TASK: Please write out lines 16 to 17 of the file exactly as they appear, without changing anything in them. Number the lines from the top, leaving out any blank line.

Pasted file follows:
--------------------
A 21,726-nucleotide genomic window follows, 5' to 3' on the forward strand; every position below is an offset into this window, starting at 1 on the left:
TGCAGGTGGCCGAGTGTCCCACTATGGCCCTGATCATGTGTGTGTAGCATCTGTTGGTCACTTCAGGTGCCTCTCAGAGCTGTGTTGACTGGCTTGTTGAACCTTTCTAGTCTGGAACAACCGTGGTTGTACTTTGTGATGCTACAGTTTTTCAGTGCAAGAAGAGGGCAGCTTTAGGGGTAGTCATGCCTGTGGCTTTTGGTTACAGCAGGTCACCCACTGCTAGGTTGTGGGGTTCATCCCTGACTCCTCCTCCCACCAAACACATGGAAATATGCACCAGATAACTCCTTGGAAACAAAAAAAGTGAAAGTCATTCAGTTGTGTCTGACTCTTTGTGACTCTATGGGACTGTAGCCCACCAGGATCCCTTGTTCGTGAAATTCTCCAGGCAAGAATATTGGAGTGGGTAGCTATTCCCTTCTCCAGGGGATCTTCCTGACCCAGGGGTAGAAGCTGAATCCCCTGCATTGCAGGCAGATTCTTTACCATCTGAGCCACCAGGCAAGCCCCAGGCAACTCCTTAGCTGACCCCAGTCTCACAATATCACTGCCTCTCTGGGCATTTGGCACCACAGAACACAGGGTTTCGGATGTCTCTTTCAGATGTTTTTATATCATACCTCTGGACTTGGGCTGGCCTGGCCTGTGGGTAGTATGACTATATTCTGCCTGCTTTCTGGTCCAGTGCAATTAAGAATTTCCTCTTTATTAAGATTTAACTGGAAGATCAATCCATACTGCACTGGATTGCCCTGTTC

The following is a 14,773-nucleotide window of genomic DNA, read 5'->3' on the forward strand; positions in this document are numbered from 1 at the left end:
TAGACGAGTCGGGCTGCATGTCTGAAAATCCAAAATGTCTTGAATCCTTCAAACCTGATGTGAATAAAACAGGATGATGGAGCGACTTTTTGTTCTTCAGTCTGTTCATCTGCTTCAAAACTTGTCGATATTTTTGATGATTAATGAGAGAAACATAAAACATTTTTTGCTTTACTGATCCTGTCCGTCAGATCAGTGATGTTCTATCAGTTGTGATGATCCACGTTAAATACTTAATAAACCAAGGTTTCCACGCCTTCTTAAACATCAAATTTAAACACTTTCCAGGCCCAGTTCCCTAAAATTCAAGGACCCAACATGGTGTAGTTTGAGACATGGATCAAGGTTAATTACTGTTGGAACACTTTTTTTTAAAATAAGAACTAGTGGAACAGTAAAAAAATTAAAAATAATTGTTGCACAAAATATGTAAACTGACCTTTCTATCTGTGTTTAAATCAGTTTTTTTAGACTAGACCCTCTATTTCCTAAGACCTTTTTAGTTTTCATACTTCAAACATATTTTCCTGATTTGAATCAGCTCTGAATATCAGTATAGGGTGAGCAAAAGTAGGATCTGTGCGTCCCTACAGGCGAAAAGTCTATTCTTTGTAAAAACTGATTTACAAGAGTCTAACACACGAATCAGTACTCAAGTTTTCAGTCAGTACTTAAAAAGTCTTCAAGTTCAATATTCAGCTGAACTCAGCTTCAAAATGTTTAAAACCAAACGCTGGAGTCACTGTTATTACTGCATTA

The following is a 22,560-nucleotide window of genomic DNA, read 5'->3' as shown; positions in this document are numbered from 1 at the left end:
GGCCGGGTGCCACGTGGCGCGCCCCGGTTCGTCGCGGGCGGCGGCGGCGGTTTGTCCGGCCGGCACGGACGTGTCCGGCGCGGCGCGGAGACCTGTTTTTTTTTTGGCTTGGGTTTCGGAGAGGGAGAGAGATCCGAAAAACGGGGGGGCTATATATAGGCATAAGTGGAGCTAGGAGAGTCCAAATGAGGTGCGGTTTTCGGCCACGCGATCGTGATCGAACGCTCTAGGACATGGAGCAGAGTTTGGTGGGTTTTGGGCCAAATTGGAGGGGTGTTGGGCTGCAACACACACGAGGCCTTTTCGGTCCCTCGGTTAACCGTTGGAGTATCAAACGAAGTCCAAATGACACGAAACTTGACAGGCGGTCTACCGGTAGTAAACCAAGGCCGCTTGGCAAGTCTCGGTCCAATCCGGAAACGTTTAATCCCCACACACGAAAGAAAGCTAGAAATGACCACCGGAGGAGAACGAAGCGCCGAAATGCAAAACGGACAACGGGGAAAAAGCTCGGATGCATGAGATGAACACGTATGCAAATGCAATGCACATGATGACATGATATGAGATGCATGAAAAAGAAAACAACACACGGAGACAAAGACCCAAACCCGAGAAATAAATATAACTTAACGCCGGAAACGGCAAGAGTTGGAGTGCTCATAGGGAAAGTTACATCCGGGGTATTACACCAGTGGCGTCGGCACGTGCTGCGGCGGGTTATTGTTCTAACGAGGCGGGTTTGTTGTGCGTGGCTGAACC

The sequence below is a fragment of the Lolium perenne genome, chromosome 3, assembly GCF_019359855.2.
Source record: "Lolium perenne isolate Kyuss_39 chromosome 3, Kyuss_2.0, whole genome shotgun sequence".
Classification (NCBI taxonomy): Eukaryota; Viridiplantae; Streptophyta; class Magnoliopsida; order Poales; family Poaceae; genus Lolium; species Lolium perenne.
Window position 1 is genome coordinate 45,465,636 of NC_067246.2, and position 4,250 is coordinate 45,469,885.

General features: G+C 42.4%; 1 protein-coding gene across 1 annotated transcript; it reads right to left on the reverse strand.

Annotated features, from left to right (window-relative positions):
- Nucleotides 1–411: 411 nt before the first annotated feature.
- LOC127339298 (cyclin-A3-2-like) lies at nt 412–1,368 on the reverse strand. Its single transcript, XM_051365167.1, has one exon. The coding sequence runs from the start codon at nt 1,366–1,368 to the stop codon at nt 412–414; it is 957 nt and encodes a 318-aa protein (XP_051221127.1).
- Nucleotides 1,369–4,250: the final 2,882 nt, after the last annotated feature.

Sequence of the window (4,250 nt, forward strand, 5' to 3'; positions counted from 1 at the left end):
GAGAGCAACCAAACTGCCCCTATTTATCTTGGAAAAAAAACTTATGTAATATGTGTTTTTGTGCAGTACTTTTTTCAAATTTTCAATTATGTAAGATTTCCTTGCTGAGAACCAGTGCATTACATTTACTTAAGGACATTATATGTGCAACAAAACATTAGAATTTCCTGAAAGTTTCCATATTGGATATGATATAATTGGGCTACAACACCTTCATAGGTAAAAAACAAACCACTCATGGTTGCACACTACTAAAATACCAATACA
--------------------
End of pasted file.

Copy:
Sequence of the window (4,250 nt, forward strand, 5' to 3'; positions counted from 1 at the left end):
GAGAGCAACCAAACTGCCCCTATTTATCTTGGAAAAAAAACTTATGTAATATGTGTTTTTGTGCAGTACTTTTTTCAAATTTTCAATTATGTAAGATTTCCTTGCTGAGAACCAGTGCATTACATTTACTTAAGGACATTATATGTGCAACAAAACATTAGAATTTCCTGAAAGTTTCCATATTGGATATGATATAATTGGGCTACAACACCTTCATAGGTAAAAAACAAACCACTCATGGTTGCACACTACTAAAATACCAATACA